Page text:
Now let's copy the updated application package to the Service Fabric ImageStore (where the application packages are stored by Service Fabric). The parameter ApplicationPackagePathInImageStore informs Service Fabric where it can find the application package. We have put the updated application in "VisualObjects_V2" with the following command (you may need to modify paths again appropriately).
Copy-ServiceFabricApplicationPackage -ApplicationPackagePath .\Samples\Services\Stateful\VisualObjects\VisualObjects\obj\x64\Debug\Package -ApplicationPackagePathInImageStore "VisualObjects\_V2"
The next step is to register this application with Service Fabric, which can be performed using the Register-ServiceFabricApplicationType command:
Register-ServiceFabricApplicationType -ApplicationPathInImageStore "VisualObjects\_V2"
If the preceding command doesn't succeed, it is likely that you need a rebuild of all services. As mentioned in Step 2, you may have to update your WebService version as well.
It's recommended that you remove the application package after the application is successfully registered. Deleting application packages from the image store frees up system resources. Keeping unused application packages consumes disk storage and leads to application performance issues.
Remove-ServiceFabricApplicationPackage -ApplicationPackagePathInImageStore "VisualObjects\_V2" -ImageStoreConnectionString fabric:ImageStore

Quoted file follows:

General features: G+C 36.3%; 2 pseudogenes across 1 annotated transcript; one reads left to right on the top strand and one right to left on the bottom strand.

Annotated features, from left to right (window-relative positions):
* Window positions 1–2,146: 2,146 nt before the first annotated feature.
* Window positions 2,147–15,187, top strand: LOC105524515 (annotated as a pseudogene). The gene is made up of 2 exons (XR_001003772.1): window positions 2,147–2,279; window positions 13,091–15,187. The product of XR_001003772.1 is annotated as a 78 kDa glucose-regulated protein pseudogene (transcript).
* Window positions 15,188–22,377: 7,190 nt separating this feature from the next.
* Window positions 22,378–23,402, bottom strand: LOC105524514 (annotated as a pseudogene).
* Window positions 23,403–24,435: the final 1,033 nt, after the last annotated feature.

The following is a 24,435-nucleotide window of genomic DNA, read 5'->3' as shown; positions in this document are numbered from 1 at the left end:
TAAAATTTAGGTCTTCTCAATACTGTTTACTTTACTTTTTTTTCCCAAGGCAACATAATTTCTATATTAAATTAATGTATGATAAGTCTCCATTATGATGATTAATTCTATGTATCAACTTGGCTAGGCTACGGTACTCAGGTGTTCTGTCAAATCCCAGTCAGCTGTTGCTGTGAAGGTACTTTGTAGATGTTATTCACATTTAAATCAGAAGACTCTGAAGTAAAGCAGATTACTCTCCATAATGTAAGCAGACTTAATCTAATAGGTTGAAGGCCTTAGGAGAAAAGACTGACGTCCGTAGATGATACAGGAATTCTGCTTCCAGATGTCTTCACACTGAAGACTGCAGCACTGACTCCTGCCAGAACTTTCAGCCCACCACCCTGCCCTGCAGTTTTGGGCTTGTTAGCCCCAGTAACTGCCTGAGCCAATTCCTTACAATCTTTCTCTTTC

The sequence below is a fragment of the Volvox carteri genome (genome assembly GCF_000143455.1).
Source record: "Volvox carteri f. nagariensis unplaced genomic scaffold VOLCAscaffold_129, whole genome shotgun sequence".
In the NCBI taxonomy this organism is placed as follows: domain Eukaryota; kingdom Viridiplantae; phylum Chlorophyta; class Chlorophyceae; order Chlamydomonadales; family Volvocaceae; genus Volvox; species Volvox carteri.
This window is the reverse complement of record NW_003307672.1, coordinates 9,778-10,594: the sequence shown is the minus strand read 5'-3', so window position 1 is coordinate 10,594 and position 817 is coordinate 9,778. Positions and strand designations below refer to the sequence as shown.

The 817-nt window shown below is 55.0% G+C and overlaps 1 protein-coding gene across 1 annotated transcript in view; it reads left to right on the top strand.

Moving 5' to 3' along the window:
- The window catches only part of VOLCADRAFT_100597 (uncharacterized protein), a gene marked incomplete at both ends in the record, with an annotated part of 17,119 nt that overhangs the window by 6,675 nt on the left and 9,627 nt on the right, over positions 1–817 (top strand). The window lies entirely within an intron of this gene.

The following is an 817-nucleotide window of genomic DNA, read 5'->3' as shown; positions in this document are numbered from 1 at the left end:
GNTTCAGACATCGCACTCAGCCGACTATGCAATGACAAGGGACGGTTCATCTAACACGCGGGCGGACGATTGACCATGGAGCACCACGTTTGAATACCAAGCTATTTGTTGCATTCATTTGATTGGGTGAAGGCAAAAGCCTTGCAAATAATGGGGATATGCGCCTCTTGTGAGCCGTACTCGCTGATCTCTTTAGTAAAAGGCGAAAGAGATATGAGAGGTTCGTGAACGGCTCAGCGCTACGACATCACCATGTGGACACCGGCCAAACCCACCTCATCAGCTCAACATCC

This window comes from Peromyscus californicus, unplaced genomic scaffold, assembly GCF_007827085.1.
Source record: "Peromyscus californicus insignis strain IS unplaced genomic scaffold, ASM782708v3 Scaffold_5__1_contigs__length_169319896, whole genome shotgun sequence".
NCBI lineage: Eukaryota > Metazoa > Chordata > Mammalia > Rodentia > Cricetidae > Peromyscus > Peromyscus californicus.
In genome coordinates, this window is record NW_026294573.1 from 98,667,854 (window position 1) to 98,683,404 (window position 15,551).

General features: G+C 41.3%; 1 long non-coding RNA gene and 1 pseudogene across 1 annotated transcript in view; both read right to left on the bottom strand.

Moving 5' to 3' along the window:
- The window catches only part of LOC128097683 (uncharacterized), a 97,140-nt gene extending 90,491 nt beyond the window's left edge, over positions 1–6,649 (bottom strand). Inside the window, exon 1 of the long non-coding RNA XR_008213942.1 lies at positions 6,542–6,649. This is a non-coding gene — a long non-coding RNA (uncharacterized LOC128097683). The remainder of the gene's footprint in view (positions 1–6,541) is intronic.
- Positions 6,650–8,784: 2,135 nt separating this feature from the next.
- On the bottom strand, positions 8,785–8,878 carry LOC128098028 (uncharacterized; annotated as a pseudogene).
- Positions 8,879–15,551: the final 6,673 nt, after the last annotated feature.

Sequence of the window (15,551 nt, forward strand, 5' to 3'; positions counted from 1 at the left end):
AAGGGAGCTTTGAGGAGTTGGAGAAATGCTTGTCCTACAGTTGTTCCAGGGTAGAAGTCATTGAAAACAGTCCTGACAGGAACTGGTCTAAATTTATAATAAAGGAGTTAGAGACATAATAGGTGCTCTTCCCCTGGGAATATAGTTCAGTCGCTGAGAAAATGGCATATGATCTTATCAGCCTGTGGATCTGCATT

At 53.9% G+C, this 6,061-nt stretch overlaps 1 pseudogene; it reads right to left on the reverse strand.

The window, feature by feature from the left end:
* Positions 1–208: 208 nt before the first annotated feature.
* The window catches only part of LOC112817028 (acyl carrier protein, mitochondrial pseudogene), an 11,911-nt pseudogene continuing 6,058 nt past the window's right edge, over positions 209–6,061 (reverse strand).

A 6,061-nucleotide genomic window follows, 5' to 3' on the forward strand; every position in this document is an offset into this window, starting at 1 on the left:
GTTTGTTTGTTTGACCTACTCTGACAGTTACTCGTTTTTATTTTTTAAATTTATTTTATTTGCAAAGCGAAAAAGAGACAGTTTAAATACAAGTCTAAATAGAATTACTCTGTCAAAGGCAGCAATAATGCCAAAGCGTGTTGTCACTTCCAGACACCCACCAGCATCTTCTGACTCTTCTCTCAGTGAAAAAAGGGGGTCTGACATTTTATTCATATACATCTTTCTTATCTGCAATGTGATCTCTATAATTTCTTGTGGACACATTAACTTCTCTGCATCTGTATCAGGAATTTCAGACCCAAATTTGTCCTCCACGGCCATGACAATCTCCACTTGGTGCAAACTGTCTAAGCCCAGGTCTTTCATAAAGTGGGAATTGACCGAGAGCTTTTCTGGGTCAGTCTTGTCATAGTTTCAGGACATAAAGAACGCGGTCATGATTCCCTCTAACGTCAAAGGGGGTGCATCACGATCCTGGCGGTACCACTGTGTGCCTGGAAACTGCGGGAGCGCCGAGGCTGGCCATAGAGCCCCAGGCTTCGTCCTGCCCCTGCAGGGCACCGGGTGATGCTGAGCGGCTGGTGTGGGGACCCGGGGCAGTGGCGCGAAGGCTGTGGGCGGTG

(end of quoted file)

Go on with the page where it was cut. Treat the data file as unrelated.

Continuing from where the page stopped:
Step 5: Start the application upgrade
Now, we're all set to start the application upgrade by using the Start-ServiceFabricApplicationUpgrade command:
Start-ServiceFabricApplicationUpgrade -ApplicationName fabric:/VisualObjects -ApplicationTypeVersion 188.8.131.52 -HealthCheckStableDurationSec 60 -UpgradeDomainTimeoutSec 1200 -UpgradeTimeout 3000 -FailureAction Rollback -Monitored
The application name is the same as it was described in the ApplicationManifest.xml file. Service Fabric uses this name to identify which application is getting upgraded. If you set the time-outs to be too short, you may encounter a failure message that states the problem. Refer to the troubleshooting section, or increase the time-outs.
Now, as the application upgrade proceeds, you can monitor it using Service Fabric Explorer, or by using the Get-ServiceFabricApplicationUpgrade PowerShell command:
In a few minutes, the status that you got by using the preceding PowerShell command, should state that all update domains were upgraded (completed). And you should find that the visual objects in your browser window have started rotating!
You can try upgrading from version 2 to version 3, or from version 2 to version 1 as an exercise. Moving from version 2 to version 1 is also considered an upgrade. Play with time-outs and health policies to make yourself familiar with them. When you are deploying to an Azure cluster, the parameters need to be set appropriately. It is good to set the time-outs conservatively.
Upgrading your application using Visual Studio walks you through an application upgrade using Visual Studio.
Control how your application upgrades by using upgrade parameters.
Make your application upgrades compatible by learning how to use data serialization.
Learn how to use advanced functionality while upgrading your application by referring to Advanced topics.
Fix common problems in application upgrades by referring to the steps in Troubleshooting application upgrades.